Cover of: Watchmen | Alan Moore

About the Book

Comment from Lauren Beukes:

It took me years to read Watchmen. Every time I'd get to the men in tights and the giant naked blue guy, I'd think, "Ack! Superhero comic!" and put it down again. It wasn't that I was against comics. I'd read 2000AD Monthly religiously since 1989 and Alan Moore's The Ballad of Halo Jones, about a girl from an interplanetary ghetto who wanted to get "out", was my favourite series of all. But I liked the dark, twisty stuff that had something to say about the world and superhero comics seemed tediously codified with no room for moral ambiguity. I should have known better. What Moore does best, even at his silliest or most obtusely philosophical, is subvert. He uses story to crack open the dark places of the human soul like a crab shell, revealing the pasty meat within, and then pokes it with a cattleprod to see it writhe.

He's the kind of writer who makes you feel very smart (Kitty Genovese and the moral bankruptcy of crowds in Watchmen, for example) and very stupid (a dozen obscure Victorian literature references interwoven into every page of League of Extraordinary Gentlemen) at the same time. He pushes the medium. Every panel, every background detail, every interlude, whether a vaudeville song or a beat-style short story or seemingly wholly unrelated pirate horror comic, counts. He stretches the boundaries of storytelling in ways other writers wouldn't attempt, let alone pull off – and does it with a ferocious social conscience that challenges everything we are.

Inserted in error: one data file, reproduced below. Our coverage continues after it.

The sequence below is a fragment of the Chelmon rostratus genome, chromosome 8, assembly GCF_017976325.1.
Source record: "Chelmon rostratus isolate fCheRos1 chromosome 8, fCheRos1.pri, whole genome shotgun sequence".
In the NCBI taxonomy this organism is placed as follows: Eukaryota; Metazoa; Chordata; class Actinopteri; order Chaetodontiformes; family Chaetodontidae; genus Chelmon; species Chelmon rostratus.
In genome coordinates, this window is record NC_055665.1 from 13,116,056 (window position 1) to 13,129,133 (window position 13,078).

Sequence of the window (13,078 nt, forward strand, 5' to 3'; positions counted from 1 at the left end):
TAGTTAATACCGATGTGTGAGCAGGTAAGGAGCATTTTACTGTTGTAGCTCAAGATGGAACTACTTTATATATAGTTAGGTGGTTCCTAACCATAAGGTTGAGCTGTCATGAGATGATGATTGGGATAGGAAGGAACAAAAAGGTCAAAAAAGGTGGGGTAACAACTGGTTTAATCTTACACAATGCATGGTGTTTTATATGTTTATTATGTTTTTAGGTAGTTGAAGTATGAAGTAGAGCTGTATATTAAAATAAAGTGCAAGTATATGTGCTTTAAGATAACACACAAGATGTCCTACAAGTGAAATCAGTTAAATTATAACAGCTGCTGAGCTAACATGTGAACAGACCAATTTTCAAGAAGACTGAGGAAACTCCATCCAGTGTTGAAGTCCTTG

And when he has a mind to, when he's not off on some grand mal meditation on the nature of magic or sexual desire or what stories mean, Moore tells the perfect story. Inventive. Surprising. Original. Utterly devastating. From being the comic I couldn't read, Watchmen became the narrative I hold up as what fiction can be.

Edition Notes

Originally published in 12 issues, magazine form, 1986-1987.

Recommended by Bryan Middlebrook, Class of 2004, Stacks Maintenance.

Other Titles
StARR Collection.

The Physical Object

[413] p. :
Number of pages

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December 25, 2016 Edited by Darby Edited without comment.
December 25, 2016 Edited by Darby Added new cover
December 25, 2016 Edited by Darby Update covers
December 20, 2011 Edited by ImportBot import new book
September 20, 2008 Created by ImportBot Initial record created, from Western Washington University MARC record.